Toolkit Overview : Define : Plan : Gather : Preserve : Metadata : Storytelling : Share : RECOMMENDATIONS
El Grito de Sunset Park Use Case
Be safe. Be ethical. Be effective.
Regardless of what tools or methodologies you use to curate, verify, analyze and preserve human rights videos, there are a number of key values and guiding principles that we believe should be incorporated into projects to ensure safe, ethical and effective use of these collections.
Throughout this project remained committed to a core human rights principle – Do No Harm. This meant paying close attention to issues like informed consent, ethical use of footage and digital and physical security risks for those involved in the project. We also regularly revisited our project plan to ensure our evolving work was inline with the initial objectives and needs we outlined with El Grito de Sunset Park.
To help others interested in working on similar projects, we’ve listed some of our learnings and recommendations:
Activists & Advocacy Organizations
Using video and multimedia to tell stories is an important part of what we do and can help put the “human” into “human rights”. But often times a single video or story can’t fully capture or illustrate the larger systemic issues at play. Explore ways to curate existing media and stories to help connect the dots and add a visual component to advocacy campaigns already in motion. Collaborate with trusted organizations who can support the project with different skill sets and resources.
Whether you work with a large institution or small organization, your expertise and resources can be incredibly beneficial in helping community organizations manage and preserve their content. If you enter into a partnership with a community-led group, it’s important to come to a shared agreement about the purpose, longevity and accessibility of the project and content. It’s also important to gain broader support from your institution/organization so the project is sustainable.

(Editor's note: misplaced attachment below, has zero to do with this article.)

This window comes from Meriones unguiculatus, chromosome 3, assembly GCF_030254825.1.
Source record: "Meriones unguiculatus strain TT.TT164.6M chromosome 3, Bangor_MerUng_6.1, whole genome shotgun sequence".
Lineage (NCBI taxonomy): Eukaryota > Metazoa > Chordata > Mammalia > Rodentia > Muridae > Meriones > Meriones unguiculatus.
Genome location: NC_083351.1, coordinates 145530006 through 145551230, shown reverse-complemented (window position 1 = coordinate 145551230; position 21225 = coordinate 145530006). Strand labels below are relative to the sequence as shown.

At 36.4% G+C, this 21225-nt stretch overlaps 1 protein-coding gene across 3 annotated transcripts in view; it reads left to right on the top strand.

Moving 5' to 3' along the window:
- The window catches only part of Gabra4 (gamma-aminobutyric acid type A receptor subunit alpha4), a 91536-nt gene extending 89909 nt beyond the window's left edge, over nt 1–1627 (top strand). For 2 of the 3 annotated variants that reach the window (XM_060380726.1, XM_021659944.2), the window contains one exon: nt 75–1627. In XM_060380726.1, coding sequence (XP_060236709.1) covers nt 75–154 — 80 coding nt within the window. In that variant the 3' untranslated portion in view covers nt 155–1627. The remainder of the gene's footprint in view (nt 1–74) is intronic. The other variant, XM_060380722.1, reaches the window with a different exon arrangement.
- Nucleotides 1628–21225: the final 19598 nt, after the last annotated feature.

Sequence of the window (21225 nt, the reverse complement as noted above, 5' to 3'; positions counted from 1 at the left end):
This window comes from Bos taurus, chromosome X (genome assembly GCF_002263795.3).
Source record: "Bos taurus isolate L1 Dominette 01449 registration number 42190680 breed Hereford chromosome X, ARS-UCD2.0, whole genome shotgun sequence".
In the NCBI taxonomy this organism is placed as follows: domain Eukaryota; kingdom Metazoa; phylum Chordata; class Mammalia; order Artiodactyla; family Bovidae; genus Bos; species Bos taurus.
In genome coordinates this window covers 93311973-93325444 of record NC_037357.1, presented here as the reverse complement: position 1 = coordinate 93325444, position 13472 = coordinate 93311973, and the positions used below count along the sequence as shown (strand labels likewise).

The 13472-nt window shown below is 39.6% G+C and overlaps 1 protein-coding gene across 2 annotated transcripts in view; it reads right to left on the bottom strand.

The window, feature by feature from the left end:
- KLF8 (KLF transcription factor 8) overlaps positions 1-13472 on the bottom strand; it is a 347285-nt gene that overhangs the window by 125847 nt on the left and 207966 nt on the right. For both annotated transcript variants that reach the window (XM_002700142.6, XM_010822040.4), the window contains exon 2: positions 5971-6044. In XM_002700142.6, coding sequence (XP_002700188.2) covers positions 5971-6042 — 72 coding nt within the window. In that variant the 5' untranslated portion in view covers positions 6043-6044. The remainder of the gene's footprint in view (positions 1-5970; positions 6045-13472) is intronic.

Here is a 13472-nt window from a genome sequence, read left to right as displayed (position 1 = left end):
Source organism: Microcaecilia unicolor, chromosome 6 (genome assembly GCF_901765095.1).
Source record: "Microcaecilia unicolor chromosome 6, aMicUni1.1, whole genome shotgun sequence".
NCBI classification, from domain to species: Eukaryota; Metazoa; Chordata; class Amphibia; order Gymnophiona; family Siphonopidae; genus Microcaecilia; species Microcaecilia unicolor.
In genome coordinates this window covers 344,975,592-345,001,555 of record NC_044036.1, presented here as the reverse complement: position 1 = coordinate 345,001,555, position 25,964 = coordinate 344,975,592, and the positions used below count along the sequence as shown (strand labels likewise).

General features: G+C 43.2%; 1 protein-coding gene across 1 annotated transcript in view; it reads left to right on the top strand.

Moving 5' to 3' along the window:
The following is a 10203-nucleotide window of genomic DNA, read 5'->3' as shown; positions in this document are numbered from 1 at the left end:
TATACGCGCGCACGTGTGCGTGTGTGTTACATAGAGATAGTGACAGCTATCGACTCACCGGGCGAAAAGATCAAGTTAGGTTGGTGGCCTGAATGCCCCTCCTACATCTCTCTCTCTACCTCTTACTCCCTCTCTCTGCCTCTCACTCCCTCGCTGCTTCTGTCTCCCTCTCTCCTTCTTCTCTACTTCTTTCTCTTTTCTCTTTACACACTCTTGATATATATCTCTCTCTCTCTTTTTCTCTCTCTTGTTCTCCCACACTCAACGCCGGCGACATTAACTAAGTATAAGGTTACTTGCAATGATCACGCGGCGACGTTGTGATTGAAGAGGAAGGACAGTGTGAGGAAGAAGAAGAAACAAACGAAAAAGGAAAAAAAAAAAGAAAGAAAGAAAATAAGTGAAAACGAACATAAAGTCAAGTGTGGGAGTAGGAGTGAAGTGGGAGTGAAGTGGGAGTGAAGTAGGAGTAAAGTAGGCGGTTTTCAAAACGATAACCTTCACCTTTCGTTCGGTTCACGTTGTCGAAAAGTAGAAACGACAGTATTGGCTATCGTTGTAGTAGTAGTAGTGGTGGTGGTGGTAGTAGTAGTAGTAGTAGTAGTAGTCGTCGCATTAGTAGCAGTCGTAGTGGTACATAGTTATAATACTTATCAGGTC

Attorneys & Legal Services Providers
The tagline for our Video as Evidence Field Guide is “Activists supporting lawyers. Lawyers supporting activists.” We keep coming back to this because we’ve seen how impactful it can be for legal experts and activists to collaborate and build trusting relationships. Lawyers are more likely to get the footage they need, and activists are more likely to see their footage used in investigations and court rooms.
Additionally, providing legal guidance on these types of projects is invaluable and can help those involved avoid the incorrect use of legal language and protect themselves and their organizations.
Copwatchers & Community Members
Copwatchers across the country serve an important role in educating communities about their rights, de-escalating confrontations with law enforcement and documenting valuable footage of abuses (and sometimes capturing positive interactions). Support their efforts by attending trainings, donating or showing up for local actions.
Be safe. Work in teams. And remember that knowing your rights and exercising them in a tense situation are not always the same thing. Use role plays or scripts to practice what you will say. Always consider your personal circumstances and location when assessing safety risks before filming.
With the rapid increase in the eyewitness media and civilian reporting online, journalists need to be extra cautious about verifying, contextualizing and sharing content, as well as attributing it appropriately. Collaborating with the groups and communities that are directly affected by issues like police violence can help this work be done more quickly and ethically. Working on curation and data analysis projects like this can lead to more in-depth and impactful storytelling.
Supporters & Funders
Curating, analyzing and preserving footage is labor intensive and can require investments in equipment such as hard drives, software licenses, server space, etc. In order for these projects to remain sustainable, they require commitments from all those involved as well long-term financial investment and support. Financial support can also be put towards skills building or bringing on specialists in areas like digital security, web development or archival and legal experts, etc.